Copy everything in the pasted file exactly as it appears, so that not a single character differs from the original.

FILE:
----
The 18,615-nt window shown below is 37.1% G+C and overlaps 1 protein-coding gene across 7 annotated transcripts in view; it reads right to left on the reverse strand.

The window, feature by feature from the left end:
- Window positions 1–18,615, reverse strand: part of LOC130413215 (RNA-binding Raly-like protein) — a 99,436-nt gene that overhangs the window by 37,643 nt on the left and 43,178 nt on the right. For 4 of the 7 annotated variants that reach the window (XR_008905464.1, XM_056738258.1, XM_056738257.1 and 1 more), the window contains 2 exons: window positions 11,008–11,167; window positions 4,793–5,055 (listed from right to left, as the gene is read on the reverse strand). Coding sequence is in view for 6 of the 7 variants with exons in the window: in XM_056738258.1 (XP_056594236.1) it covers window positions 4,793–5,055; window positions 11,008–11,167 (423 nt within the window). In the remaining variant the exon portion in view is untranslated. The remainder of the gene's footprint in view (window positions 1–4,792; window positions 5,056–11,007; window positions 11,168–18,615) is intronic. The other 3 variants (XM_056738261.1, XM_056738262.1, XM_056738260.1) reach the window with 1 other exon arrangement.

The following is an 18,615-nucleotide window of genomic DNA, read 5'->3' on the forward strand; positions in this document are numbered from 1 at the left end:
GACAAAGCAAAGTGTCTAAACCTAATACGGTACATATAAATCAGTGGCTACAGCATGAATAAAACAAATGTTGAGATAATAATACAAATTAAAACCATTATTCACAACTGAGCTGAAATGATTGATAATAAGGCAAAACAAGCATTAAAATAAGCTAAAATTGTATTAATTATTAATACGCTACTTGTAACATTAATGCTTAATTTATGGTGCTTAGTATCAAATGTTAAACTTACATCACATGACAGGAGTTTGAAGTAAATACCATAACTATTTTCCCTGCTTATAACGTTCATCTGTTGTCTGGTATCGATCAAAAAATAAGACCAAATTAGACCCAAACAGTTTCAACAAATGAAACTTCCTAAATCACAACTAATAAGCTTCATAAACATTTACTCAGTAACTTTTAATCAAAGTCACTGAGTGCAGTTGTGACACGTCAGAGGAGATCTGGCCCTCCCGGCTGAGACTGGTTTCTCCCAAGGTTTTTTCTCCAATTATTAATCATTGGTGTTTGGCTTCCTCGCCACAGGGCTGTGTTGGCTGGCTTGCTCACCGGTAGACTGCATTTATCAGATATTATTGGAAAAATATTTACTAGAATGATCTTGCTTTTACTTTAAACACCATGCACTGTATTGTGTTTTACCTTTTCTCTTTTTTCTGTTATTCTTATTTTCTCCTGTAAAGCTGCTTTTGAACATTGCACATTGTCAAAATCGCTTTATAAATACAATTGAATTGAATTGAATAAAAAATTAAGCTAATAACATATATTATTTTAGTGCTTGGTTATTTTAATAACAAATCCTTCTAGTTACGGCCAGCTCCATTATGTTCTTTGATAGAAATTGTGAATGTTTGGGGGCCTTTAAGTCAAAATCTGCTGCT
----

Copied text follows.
The 18,615-nt window shown below is 37.1% G+C and overlaps 1 protein-coding gene across 7 annotated transcripts in view; it reads right to left on the reverse strand.

The window, feature by feature from the left end:
- Window positions 1–18,615, reverse strand: part of LOC130413215 (RNA-binding Raly-like protein) — a 99,436-nt gene that overhangs the window by 37,643 nt on the left and 43,178 nt on the right. For 4 of the 7 annotated variants that reach the window (XR_008905464.1, XM_056738258.1, XM_056738257.1 and 1 more), the window contains 2 exons: window positions 11,008–11,167; window positions 4,793–5,055 (listed from right to left, as the gene is read on the reverse strand). Coding sequence is in view for 6 of the 7 variants with exons in the window: in XM_056738258.1 (XP_056594236.1) it covers window positions 4,793–5,055; window positions 11,008–11,167 (423 nt within the window). In the remaining variant the exon portion in view is untranslated. The remainder of the gene's footprint in view (window positions 1–4,792; window positions 5,056–11,007; window positions 11,168–18,615) is intronic. The other 3 variants (XM_056738261.1, XM_056738262.1, XM_056738260.1) reach the window with 1 other exon arrangement.

The following is an 18,615-nucleotide window of genomic DNA, read 5'->3' on the forward strand; positions in this document are numbered from 1 at the left end:
GACAAAGCAAAGTGTCTAAACCTAATACGGTACATATAAATCAGTGGCTACAGCATGAATAAAACAAATGTTGAGATAATAATACAAATTAAAACCATTATTCACAACTGAGCTGAAATGATTGATAATAAGGCAAAACAAGCATTAAAATAAGCTAAAATTGTATTAATTATTAATACGCTACTTGTAACATTAATGCTTAATTTATGGTGCTTAGTATCAAATGTTAAACTTACATCACATGACAGGAGTTTGAAGTAAATACCATAACTATTTTCCCTGCTTATAACGTTCATCTGTTGTCTGGTATCGATCAAAAAATAAGACCAAATTAGACCCAAACAGTTTCAACAAATGAAACTTCCTAAATCACAACTAATAAGCTTCATAAACATTTACTCAGTAACTTTTAATCAAAGTCACTGAGTGCAGTTGTGACACGTCAGAGGAGATCTGGCCCTCCCGGCTGAGACTGGTTTCTCCCAAGGTTTTTTCTCCAATTATTAATCATTGGTGTTTGGCTTCCTCGCCACAGGGCTGTGTTGGCTGGCTTGCTCACCGGTAGACTGCATTTATCAGATATTATTGGAAAAATATTTACTAGAATGATCTTGCTTTTACTTTAAACACCATGCACTGTATTGTGTTTTACCTTTTCTCTTTTTTCTGTTATTCTTATTTTCTCCTGTAAAGCTGCTTTTGAACATTGCACATTGTCAAAATCGCTTTATAAATACAATTGAATTGAATTGAATAAAAAATTAAGCTAATAACATATATTATTTTAGTGCTTGGTTATTTTAATAACAAATCCTTCTAGTTACGGCCAGCTCCATTATGTTCTTTGATAGAAATTGTGAATGTTTGGGGGCCTTTAAGTCAAAATCTGCTGCT